Ministry Transience: How Does Our Training Prepare Us?

A great article by Jodie McNeill on the problems of ‘uprootedness’ caused by Bible college placements at different parishes: Stolen generation of church planters.

Let me give you the theoretical Anglican Diocese of Melbourne scenario (in reality there is much more flexibility and diversity): Say you are a committed lay leader in your Anglican church for 10 years. You are encouraged to go to Bible college and join the ordination stream. You will then go to a different church every year for your four years of college as part of your field education training. You then graduate, get ordained, and do a two year curacy in one place, and then a two year curacy in another place. Then you are given a PiC (Priest in Charge position), in your fifth year after graduation/ordination (typically).

So by the time you are running your first parish, for the past 10 years you have been gone to 8 different parishes (incl. the current one). Imagine all the moves that your spouse and family have made in that time. Imagine all the committed ministry relationships which have been started and stopped suddenly this whole time. How does this prepare you for a long term pastorate? Surely this only feeds the culture of not putting down deep ministry roots?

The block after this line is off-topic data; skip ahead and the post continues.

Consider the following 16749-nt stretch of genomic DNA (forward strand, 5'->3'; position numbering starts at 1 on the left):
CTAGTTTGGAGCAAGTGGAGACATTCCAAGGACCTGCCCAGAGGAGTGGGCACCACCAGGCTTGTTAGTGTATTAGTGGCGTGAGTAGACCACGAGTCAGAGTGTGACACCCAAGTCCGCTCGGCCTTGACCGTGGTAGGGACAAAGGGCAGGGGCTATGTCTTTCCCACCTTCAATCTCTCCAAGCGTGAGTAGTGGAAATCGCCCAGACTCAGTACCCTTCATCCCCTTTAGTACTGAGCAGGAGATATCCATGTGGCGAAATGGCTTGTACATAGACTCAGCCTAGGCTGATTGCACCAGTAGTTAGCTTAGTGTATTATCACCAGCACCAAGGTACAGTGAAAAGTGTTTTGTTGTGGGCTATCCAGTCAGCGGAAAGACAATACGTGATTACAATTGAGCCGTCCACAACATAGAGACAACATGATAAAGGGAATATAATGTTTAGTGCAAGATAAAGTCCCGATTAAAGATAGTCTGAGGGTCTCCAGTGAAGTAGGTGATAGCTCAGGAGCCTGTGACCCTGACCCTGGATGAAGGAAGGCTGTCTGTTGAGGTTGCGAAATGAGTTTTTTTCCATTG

Certainly this model does give you a good introduction to the diocese and exposure to a wide range of ministries, and helps you to build some good mentors and ministry networks. There are some real benefits. In fact one of the reasons I got ordained was because I wanted the benefits of this model.

In our own experience we have put the brakes on the system by doing longer student placements, and three year curacies instead of two. The diocese have been very supportive of my training and pastoral needs, year by year. We have deeply loved every parish we have been involved in and tried to give of ourselves sacrificially in every one of them. But at the end of the day, we feel very hungry to care for God’s people in one place for a long time.

Are we training for a church culture of ministry transience or ministry longevity?

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